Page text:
Patients scheduled for either laparoscopic GBP or SG were prescribed a hypocaloric diet with three servings of Optifast® (152 cal) plus vegetables daily during the 3 weeks prior to surgery. All patients fasted from midnight before surgery. The GBP involved a 100-cm antecolic Roux limb with hand sewn pouch-jejunostomy, a 60-cm biliopancreatic limb and a hand sewn small bowel anastomosis. The SG involved a longitudinal resection of the stomach against a 32-French bougie from just lateral to the angle to His to 2 cm proximal to the pylorus. Post-operative intravenous fluids with Plasmalyte® were administered until oral fluid intake was 1 L per day (approximately 48 h). Sips of water occurred on day 1, followed by free oral fluids from day 2 with clear soups, low fat smoothies or Optifast® very low calorie diet.

OGTT and NEFA’s

Plasma samples for glucose, C-peptide and insulin were collected at 0, 30, 60, 90 and 120 min after ingestion of 75-g oral glucose (dissolved in 75 mL water). Glucose was measured by autoanalyser (Hitachi High Technologies Corporation). Insulin and C-peptide were measured using the Human Metabolic Hormone Panel (Milliplex, Millipore, MA, USA). Five NEFAs in plasma, including palmitic, stearic, oleic, palmitoleic and linoleic acid, were measured using an Agilent 6420 triple quadrupole LC-MS/MS system with margaric acid added in the samples as an internal standard. Chromatographic separation was achieved by using a VisionHT C18, 3 μm, 2.1 × 50 mm column (Grace Davidson, Auckland, NZ) with guard. MS2 single ion monitoring (SIM) was set at 253, 255, 269, 279, 281 and 283 corresponding to palmitoleic, palmitic, margaric, linoleic, oleic and stearic acid, respectively, to detect and measure the five NEFAs and the internal standard.

Analysis

C-peptide measurements taken every 30 min during the course of the OGTT were used to model subject-specific insulin secretion using deconvolution [23]. Kinetic parameters were based on the subject’s age and population parameters for T2D subjects.

To assess the change in response to the OGTT for each patient, the change in area above basal was calculated for each metric. Area above basal is the area between the measured basal value (t = 0) and the measured blood glucose (BG), measured plasma insulin (PI), and estimated subject-specific insulin secretion rate (ISR) profile over the course of the OGTT. These areas are shown in Fig. 1. The percentage change was calculated as the post-intervention area above basal subtracted from the pre-intervention area above basal and divided by the pre-intervention area above basal. Thus, a negative change in the BG area above basal represents a better uptake of the 75-g glucose load given in the OGTT. The per-subject percentage change and the median and interquartile range (IQR) were calculated for each intervention type (Fig. 2).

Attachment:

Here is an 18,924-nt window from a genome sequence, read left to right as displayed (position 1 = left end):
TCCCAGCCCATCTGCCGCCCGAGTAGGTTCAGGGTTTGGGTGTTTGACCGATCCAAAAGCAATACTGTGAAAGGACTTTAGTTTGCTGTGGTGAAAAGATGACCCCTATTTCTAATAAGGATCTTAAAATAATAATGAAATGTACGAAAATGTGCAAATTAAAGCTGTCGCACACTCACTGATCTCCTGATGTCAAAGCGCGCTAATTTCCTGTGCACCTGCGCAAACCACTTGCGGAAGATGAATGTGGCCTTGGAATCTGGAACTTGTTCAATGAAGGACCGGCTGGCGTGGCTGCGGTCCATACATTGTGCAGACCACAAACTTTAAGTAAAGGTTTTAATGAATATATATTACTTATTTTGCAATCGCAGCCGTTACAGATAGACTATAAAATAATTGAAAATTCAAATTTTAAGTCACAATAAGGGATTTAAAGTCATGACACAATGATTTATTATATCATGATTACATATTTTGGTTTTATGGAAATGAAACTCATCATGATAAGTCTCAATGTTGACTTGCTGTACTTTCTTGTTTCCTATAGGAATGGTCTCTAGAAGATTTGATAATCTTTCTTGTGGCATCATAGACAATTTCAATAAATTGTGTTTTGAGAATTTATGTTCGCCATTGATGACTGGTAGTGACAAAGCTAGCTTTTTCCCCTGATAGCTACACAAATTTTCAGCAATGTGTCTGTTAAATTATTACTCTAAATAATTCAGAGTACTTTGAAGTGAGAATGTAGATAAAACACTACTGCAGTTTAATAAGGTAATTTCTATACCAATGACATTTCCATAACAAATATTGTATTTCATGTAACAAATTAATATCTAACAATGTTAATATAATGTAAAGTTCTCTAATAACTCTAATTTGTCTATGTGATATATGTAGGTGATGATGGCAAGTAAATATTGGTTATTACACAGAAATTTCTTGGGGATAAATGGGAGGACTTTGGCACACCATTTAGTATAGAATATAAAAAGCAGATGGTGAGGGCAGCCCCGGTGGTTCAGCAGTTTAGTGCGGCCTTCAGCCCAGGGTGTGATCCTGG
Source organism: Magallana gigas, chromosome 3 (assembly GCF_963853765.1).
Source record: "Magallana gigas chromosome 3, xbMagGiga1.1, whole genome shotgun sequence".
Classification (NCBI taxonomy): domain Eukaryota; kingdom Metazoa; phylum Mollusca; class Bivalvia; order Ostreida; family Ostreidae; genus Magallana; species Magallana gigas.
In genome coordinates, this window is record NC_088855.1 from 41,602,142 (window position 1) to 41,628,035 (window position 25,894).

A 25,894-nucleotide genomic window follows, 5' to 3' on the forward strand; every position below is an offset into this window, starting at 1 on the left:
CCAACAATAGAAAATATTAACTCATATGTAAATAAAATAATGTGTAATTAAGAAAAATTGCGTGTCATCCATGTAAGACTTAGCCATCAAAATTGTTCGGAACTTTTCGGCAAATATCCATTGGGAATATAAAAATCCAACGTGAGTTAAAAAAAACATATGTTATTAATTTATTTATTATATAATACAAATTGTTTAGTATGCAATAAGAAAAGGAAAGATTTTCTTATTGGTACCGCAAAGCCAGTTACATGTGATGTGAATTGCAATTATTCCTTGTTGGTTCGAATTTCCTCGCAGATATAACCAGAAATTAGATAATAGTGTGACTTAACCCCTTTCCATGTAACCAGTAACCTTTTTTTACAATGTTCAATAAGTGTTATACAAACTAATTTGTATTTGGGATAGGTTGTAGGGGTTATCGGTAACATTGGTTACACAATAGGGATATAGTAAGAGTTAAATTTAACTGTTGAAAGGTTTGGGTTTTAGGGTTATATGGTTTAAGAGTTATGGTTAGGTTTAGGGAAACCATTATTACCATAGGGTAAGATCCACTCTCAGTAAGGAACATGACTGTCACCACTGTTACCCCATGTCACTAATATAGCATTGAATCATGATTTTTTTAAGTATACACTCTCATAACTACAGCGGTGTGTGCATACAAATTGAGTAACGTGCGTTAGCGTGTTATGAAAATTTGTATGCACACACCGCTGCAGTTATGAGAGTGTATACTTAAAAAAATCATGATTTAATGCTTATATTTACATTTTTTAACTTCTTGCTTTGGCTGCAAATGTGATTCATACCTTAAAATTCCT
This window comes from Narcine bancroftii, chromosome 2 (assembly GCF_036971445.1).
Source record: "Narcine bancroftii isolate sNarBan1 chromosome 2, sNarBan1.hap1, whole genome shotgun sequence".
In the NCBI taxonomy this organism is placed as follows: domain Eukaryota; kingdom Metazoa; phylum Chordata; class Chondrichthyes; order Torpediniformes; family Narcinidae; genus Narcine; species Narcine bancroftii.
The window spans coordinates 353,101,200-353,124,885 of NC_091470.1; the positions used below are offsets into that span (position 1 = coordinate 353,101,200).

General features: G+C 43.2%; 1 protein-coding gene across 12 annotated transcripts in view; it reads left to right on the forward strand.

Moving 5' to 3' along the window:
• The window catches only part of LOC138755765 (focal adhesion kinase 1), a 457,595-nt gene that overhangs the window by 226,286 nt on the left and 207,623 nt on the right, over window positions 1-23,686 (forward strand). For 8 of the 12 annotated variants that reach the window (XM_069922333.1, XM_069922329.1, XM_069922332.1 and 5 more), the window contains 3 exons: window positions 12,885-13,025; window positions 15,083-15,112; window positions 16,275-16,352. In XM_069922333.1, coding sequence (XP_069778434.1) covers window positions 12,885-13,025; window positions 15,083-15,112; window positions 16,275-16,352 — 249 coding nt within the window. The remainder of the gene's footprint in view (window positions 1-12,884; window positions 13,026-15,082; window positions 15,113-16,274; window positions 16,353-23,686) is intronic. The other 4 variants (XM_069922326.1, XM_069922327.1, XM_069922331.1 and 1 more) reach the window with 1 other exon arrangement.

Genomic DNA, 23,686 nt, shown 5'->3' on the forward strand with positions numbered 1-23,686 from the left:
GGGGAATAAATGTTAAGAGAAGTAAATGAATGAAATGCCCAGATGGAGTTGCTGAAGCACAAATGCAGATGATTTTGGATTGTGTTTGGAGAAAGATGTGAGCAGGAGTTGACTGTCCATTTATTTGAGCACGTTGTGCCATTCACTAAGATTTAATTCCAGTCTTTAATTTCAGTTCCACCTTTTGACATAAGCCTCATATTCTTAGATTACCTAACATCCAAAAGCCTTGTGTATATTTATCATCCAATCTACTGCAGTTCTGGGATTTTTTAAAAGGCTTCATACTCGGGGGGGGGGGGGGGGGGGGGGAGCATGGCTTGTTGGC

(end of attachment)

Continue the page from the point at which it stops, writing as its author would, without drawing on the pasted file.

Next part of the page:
Fig. 1

Example displaying the areas above basal for blood glucose (red), plasma insulin (green) and insulin secretion (blue) for a subject’s response to an OGTT

Fig. 2

Over all cohort percentage change in basal NEFA’s measured pre and 3-day post-intervention. Data shown as median [IQR] where appropriate

Results

The majority of subjects experienced an improvement in their glycaemic response to an OGTT after the intervention (3/5 DT, 9/11 SG and 9/11 GBP patients showed glycaemic improvement). Overall, subjects who underwent GBP or SG surgery experienced significant improvement in glycaemia with a median reduction of BG above basal of −29 % [IQR −57, −18] after GBP and −19 % [IQR −41, −7.3] after SG, as seen in Table 2. DT subjects experienced a non-significant BG reduction although all stopped their oral glucose lowering therapy during the acute period of observation. The DT patients achieved a lack of glucose deterioration through an increase in ISR, 105 % [IQR, 20, 220] while the SG and GBP subjects displayed no significant change in ISR. SG experienced decreased plasma insulin above basal area while GBP and DT subjects did not have significant change in their plasma insulin. Insulin sensitivity estimated by HOMA-IR did not change significantly among any of the three groups as show in column 5 of Table 2.